Jersey businesses discuss viability of a tunnel between the Channel Islands and France

  • ITV Channel reporter Fred Dimbleby considers what would go into creating a tunnel from the Channel Islands to France...

Nordic experts have spoken to Jersey businesses and politicians about how a tunnel between Guernsey, Jersey, and Normandy could be built.

A Jersey Chamber of Commerce meeting this morning (5 March) heard how feasible an undersea tunnel is in terms of cost and what benefits such a project could bring.

Experts explained with an ageing demographic and high house prices, there needs to be different approaches to growing the Channel Islands' economy.

The project would see an undersea train tunnel between St Peter Port and Jersey Airport that would take seven minutes to travel between.

The route would then go onto Normandy, with the total trip from Guernsey taking about an hour.

The tunnel would start at St Peter Port, stop at Jersey Airport, and then continue to Normandy, taking one hour in total. Credit: ITV Channel / Connect 3 Million

The entire project is expected to cost £5.6bn if completed in ten years.

However, Guernsey's Martyn Dorey, who helped to financially model the project, claims the tunnel could break even in 16 years.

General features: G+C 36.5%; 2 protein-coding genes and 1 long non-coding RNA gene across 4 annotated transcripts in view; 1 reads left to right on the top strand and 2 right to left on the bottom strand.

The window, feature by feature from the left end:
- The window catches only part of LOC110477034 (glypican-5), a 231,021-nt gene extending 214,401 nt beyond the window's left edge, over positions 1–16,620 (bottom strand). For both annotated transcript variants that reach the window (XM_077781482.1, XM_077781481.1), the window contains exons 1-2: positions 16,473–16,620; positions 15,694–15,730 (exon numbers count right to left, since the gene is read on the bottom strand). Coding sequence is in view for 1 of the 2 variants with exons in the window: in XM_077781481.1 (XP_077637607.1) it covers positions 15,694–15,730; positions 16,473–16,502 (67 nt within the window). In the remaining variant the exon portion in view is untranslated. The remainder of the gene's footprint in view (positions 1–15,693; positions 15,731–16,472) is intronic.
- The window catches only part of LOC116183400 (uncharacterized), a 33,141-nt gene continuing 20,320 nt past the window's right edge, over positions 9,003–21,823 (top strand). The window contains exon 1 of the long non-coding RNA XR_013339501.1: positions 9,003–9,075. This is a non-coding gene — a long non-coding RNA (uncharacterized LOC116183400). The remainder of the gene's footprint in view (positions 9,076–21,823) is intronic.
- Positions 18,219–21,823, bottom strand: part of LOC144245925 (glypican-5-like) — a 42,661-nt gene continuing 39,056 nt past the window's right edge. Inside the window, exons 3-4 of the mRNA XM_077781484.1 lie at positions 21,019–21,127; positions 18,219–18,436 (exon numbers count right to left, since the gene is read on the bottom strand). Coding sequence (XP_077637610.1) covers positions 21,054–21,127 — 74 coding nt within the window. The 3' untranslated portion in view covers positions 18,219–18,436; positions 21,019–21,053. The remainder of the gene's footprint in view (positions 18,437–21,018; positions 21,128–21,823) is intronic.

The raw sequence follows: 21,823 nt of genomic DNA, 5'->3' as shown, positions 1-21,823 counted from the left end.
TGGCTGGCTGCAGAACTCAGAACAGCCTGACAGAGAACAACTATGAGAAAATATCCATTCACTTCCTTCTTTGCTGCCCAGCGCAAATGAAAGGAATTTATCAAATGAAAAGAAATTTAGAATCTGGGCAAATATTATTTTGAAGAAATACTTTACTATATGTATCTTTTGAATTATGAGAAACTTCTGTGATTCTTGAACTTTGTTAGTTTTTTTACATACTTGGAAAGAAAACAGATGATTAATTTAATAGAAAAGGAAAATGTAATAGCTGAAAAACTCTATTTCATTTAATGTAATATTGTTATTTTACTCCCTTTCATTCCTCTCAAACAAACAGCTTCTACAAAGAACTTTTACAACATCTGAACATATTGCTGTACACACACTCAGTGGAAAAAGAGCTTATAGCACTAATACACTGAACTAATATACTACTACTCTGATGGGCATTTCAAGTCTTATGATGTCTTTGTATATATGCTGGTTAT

He added: "Our financial modelling shows that it will make the island sustainable, probably for the next 300 years.

"We hope that the business community will feel that this isn't just about making the islands sustainable, it's about bringing vitality back to them and making the islands exciting and a place of economic growth."

Despite the large scale of the project, similar undertakings have been completed in recent months.

In December, the Faroe Islands opened their undersea Sandoy Tunnel, which spans over 10 kilometres and connects the main island of Streymoy with Sandoy to the south.

Teitur Samuelsen from the Faroe Islands Tunnel Corporation told ITV Channel: "There's always a big discussion when we have a new project.

"Some people are always very sceptical but when the decision has been taken, and the tunnels are built, I think everybody will be happy because it changes so much."

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